The bill giving divorcing couples these rights was passed on July 1, 2010.  It passed the New York State Assembly and was signed into effect by then-Governor Paterson, who was quoted as saying that the bill would “fix a broken process that produced extended and contentious litigation (and) poisoned feelings between the parties…”   The new law would go into effect 60 days after July 1, 2010, and those divorcing at any point after that date would benefit.

How to file for no-fault divorce in New York?

The new grounds require that one spouse say (in writing on the divorce papers) that the marriage has been “irretrievably broken for at least six months.” The statute does not define “irretrievably broken.” Maybe the legislature is now “getting” the fact that it takes two people to make a marriage work – and if you only have one willing person, the marriage is irretrievably broken.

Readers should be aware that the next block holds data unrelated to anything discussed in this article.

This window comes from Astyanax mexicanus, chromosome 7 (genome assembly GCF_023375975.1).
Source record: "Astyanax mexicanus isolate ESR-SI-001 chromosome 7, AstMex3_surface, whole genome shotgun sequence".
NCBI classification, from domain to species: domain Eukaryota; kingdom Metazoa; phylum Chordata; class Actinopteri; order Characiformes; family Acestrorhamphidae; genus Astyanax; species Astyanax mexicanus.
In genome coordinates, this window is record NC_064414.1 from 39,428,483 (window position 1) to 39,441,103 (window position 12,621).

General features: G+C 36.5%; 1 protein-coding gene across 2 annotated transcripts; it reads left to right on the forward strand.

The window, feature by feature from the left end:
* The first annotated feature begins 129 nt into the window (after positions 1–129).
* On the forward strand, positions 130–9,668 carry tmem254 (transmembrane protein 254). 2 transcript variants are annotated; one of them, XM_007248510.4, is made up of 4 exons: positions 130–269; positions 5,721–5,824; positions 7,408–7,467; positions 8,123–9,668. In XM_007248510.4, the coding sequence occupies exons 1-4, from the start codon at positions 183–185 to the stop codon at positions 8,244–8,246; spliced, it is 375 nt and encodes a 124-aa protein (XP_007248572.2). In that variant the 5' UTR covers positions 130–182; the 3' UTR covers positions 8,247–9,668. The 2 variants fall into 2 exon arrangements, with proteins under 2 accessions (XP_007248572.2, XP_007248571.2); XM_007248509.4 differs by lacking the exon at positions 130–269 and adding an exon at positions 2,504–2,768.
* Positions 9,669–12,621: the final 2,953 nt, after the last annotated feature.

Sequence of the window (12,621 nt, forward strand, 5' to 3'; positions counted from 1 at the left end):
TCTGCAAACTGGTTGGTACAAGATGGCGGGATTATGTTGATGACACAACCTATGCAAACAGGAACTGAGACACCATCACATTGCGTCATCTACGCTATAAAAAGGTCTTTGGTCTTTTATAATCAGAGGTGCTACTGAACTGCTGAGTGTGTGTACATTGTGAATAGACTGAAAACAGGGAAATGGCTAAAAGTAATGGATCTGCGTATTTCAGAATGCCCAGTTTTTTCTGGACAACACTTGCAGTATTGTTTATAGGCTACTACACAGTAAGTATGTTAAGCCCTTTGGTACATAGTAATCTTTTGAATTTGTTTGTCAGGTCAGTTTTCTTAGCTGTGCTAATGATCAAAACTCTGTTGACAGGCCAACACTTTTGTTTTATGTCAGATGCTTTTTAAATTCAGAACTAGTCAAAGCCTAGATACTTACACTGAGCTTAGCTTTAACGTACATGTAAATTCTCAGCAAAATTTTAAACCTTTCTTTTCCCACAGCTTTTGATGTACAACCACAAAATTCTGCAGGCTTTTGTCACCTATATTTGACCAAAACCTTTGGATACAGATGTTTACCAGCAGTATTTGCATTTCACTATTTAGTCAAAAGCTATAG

The other thing accomplished by the new statute is the end of limbo. In the past, if the person who did not initiate the separation didn’t want a divorce, he or she could effectively block the divorce forever.

Many people contact divorce attorneys for uncontested divorces; they have been living apart from their spouses for many years, unable to divorce. In these cases, the spouse would not cooperate with the uncontested divorce action. In one case, the couple had been separated for seven years, and although the wife lived in Texas and their children were grown, she would not cooperate with the husband’s efforts to file for a divorce.

The recent change to the law finally acknowledges that it takes two to tango – if any of the spouses say the marriage is broken, then it probably is. There is no reason to force anyone to stay married.